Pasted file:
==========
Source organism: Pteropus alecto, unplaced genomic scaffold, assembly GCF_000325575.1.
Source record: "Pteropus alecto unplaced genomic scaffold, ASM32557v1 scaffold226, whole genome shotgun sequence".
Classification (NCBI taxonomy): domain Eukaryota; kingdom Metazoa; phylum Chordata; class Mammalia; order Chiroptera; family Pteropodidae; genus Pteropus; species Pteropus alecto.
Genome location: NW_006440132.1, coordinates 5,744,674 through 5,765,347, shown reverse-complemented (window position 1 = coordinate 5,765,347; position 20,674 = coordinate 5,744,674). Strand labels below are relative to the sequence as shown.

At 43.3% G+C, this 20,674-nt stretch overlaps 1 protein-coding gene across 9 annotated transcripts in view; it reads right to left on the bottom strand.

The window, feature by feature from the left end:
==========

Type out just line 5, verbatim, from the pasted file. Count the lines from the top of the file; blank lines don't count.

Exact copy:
At 43.3% G+C, this 20,674-nt stretch overlaps 1 protein-coding gene across 9 annotated transcripts in view; it reads right to left on the bottom strand.